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Is President Biden’s Amazing Families Plan Too Much for Us to Hope For?

Moms and dads, picture this: A land where preschool is free for all 3- and 4-year-olds, there are subsidized childcare costs for kids under 5 so families don’t go broke having their kids cared for while going to work, and everyone gets two free years of community college! President Joe Biden’s American Families Plan, which he will present to Congress tonight, would give us all this and more. It’s just on the other side of the Lollipop Forest, a.k.a. a likely Republican filibuster.

Biden’s plan would invest $1.8 trillion in children, families, childcare, and education with the goal of producing lasting economic and social benefits. To pay for the ambitious plan, Biden would raise taxes on the wealthiest households and crack down on high-income corporations and individuals who have evaded paying their fair share of taxes.

Here’s a rundown of some of the other benefits for kids and families included in the American Families Plan:

— $225 billion to subsidize childcare for families and support childcare workers so that families earning 1.5 times their state median income would pay a maximum of 7 percent of their income for all children under age 5.

— $225 billion to create a national family and medical leave program that would provide workers up to $4,000 a month, with a minimum of two-thirds of average weekly wages replaced, rising to 80 percent for the lowest-wage workers.

— $45 billion to improve school meals and offer food benefits to children during the summer.

— $9 billion for scholarships and training for teachers.

— Increase the maximum Pell Grant award to low-income students by $1,400 per eligible student.

— $46 billion for historically Black colleges and universities, as well as tribal colleges and universities, including $39 billion to provides two years of subsidized tuition for students from families earning less than $125,000 a year.

— $200 billion to make temporary reductions in health insurance premiums for the Affordable Care Act plans permanent.

— Extend through 2025 an enhanced child tax credit that could be paid out monthly. Eligible families would receive $3,600 annually per child for children under age 6. The payment would be $3,000 per child for children ages 6 to 17.

— Permanently increase tax credits for childcare. The credits would cover as much as half of a family’s spending on care for children under age 13, up to a total of $4,000 for one child or $8,000 for two or more children.

Absent from Biden’s plan are student loan forgiveness, which Biden has said he supports, and free college to traditional four-year institutions, a key initiative of Vermont Senator Bernie Sander’s platform as a candidate in the presidential race.

The funding for the plan would be paid for by only the richest of the rich Americans. It would raise the top tax rate on the wealthiest Americans from 37 percent back to 39.6 percent (which is what it was before the 2017 tax cuts), raising taxes on capital gains to 39.6 percent for households making more than $1 million, and ending the estate tax loophole for gains in excess of $1 million.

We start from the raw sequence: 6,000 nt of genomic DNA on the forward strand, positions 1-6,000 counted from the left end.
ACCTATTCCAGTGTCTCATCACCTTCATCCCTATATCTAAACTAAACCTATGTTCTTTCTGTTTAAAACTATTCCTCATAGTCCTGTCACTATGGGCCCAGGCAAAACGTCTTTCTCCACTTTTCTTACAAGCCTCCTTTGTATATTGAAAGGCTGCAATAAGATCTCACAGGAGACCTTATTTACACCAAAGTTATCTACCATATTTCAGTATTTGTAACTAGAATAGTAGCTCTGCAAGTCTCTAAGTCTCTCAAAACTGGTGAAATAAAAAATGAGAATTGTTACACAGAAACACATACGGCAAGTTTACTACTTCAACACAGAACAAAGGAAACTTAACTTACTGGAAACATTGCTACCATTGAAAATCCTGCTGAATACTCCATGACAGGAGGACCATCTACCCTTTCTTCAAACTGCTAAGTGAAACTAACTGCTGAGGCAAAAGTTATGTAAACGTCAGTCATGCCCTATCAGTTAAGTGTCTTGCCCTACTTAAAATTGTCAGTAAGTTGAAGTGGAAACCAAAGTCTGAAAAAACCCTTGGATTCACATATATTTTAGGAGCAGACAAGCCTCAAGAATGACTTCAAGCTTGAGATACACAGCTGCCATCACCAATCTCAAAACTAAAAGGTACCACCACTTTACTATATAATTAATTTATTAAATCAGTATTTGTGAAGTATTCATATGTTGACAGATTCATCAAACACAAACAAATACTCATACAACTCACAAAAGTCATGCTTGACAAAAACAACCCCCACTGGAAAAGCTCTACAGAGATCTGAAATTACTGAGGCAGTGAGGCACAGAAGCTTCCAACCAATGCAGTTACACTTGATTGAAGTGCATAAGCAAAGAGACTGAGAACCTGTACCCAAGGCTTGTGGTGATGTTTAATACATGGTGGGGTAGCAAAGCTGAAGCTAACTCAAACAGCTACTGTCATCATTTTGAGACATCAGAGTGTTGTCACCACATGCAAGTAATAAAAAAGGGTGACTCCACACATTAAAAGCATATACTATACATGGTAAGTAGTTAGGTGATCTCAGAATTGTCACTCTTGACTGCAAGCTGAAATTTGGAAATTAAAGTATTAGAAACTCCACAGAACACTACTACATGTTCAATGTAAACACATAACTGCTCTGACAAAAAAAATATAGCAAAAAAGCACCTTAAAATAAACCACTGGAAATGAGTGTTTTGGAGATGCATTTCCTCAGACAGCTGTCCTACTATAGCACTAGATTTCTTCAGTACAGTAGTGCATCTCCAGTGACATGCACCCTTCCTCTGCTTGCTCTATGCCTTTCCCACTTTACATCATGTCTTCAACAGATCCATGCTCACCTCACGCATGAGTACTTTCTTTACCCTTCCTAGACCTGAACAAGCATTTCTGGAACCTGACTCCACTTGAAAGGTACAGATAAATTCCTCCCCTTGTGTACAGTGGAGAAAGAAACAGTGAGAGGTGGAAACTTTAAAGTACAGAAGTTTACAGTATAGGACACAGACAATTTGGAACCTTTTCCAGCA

Supporters of Biden’s plan applaud his focus on young children and early childhood education.

“Investment in young children is critical if we are truly going to live up to our potential and our nation’s promise of opportunity for all,” Chrisanne Gayl, chief strategy and policy officer at the nonprofit Trust for Learning and former senior policy advisor at the U.S. Department of Education, said in a media briefing ahead of Biden’s announcement. “We know through research that an investment in young children will be returned to us tenfold, not only in the life of each child but through intergenerational impacts on earnings, incarceration rates and even health. The early care and education system, whether it’s through child care subsidies or publicly-funded preschool, is also about a critical period in brain development for young children.”

Other supporters note the focus on increasing support for communities of color.

“To build back better, we need to [be] clear about and acknowledge systemic inequities that exist and center on the needs of children and families of color, and their assets,” Iheoma Iruka, founding director of the Equity Research Action Coalition at the FPG Child Development Institute at the University of North Carolina at Chapel Hill, noted in the media briefing with Trust for Learning. “We know that ideal learning environments are possible for every child.”

Despite much support, however, Biden’s plan faces much opposition.

“The proposal faces long odds in Congress, given broad Republican opposition and narrow Democratic majorities in both the House and Senate,” noted Forbes. “At least 10 Republican senators would have to support the legislation, along with every Democrat, to overcome a Senate filibuster. Senate Democrats could try to pass the legislation through budget reconciliation, which requires only a simple majority, and that is how Congress was ultimately able to pass Biden’s stimulus package earlier this year.” Budget reconciliation is a cumbersome process, however, and some Democrats in the Senate have expressed uneasiness about using it again.

But there is hope, if we convince Congress just how popular this proposal is with voters. If you support Biden’s American Families Plan, let your representatives know how you feel. One of the easiest and fastest (and free) ways to contact them is to use Resistbot. Just text “resist” to 50409. When prompted, then text “Congress,” followed by, “I support Biden’s American Families Plan. Please vote yes!” and the bot will compose letters to your representatives.

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